Ghana's public says farewell to Kofi Annan

Tuesday September 11 2018

Ghanaian militaries guard the coffin of Mr Kofi Annan, the diplomat and former Secretary-General of United Nations who died on August 18 at the age of 80 after a short illness, at Accra International Conference Centre in Accra on September 11, 2018. Mr Annan's body will remain at the Accra Conference Centre until the burial ceremony at Burma Camp military cemetery in the capital on September 13. PHOTO | AFP


A steady stream of mourners on Tuesday paid their respects to the former UN Secretary-General Kofi Annan, as his body lay in state in the capital of his native Ghana.

The diplomat's body was flown back from his home in Switzerland on Monday ahead of a state funeral and private burial in Accra on Thursday.

Nobel peace laureate Mr Annan, who was the world body's first leader from sub-Saharan Africa, died aged 80 on August 18 after a short illness.

His coffin, draped in Ghana's red, green and gold flag, was guarded by senior military officers in ceremonial uniform at the Accra International Conference Centre.

A choir sang hymns and traditional dances were performed as the public got their chance to say farewell to one of the country's most famous sons.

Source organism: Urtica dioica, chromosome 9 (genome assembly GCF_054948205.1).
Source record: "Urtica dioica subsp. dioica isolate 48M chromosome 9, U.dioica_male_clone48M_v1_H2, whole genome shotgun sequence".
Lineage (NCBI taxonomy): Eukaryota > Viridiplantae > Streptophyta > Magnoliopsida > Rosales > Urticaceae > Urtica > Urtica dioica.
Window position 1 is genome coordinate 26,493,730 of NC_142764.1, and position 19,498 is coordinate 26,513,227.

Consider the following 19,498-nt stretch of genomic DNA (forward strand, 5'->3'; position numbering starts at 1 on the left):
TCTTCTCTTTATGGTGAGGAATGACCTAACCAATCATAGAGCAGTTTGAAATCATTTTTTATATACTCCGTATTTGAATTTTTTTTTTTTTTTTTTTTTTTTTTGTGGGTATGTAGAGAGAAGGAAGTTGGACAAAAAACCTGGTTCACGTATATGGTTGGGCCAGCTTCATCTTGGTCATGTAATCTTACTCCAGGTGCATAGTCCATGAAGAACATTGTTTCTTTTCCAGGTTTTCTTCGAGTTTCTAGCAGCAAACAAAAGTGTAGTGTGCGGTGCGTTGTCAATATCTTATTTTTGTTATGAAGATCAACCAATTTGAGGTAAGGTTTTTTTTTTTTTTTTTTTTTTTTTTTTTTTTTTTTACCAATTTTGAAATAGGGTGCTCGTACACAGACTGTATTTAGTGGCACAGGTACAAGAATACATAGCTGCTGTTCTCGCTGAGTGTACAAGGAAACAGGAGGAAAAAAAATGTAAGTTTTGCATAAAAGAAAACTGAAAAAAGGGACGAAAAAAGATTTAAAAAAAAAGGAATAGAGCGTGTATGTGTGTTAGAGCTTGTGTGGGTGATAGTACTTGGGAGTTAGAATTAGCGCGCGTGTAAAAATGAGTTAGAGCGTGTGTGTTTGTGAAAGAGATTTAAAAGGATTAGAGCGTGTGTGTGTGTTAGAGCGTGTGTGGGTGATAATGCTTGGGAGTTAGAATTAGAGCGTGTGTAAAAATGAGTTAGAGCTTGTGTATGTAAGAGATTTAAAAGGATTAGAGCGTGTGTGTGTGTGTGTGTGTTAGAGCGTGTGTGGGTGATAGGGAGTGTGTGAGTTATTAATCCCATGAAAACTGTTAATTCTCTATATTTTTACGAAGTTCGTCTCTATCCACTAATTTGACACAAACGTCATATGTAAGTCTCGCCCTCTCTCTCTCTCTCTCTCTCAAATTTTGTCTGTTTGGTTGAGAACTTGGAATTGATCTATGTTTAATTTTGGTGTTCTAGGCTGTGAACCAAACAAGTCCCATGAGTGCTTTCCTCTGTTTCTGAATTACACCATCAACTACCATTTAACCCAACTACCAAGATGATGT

His career


Mr Fritz Kitcher, who spent his career working for the United Nations in Geneva in human rights, said he saw Mr Annan rise through the ranks.

Now retired and back living in Ghana, he said Mr Annan taught him "the benefit of humility, the benefit of honesty, the benefit of decisiveness, and diplomacy from the grassroots".

His role at the UN's first black African leader was "an honour for Ghana", he said.

"It was marvellous in our eyes, it was one of these things that we can only dream... he lifted Africa and showed that we are also able to do great things," Mr Kitcher told AFP.

Mourning clothes

Most of those who queued to pay their respects wore black and red mourning clothes and passed under large posters of Annan to the sound of pulsating drums.

Cleaner Akwo Kwame Johnson, from neighbouring Cote d'Ivoire said he wanted to pay his last respects to "our great father".

Whenever he saw Mr Annan in the news, Mr Johnson said he felt like he was watching a family member.

"He was a president to all the world," he added

Military cemetery

Pensioner Joyce Atiase said she was mourning the loss of a "great man".

"We all loved him. He played a major role for our country, he did his best," she said.

Scores of world leaders past and present, as well as royalty, are expected in Accra for Mr Annan's funeral

A private burial service will then be held in the city's military cemetery.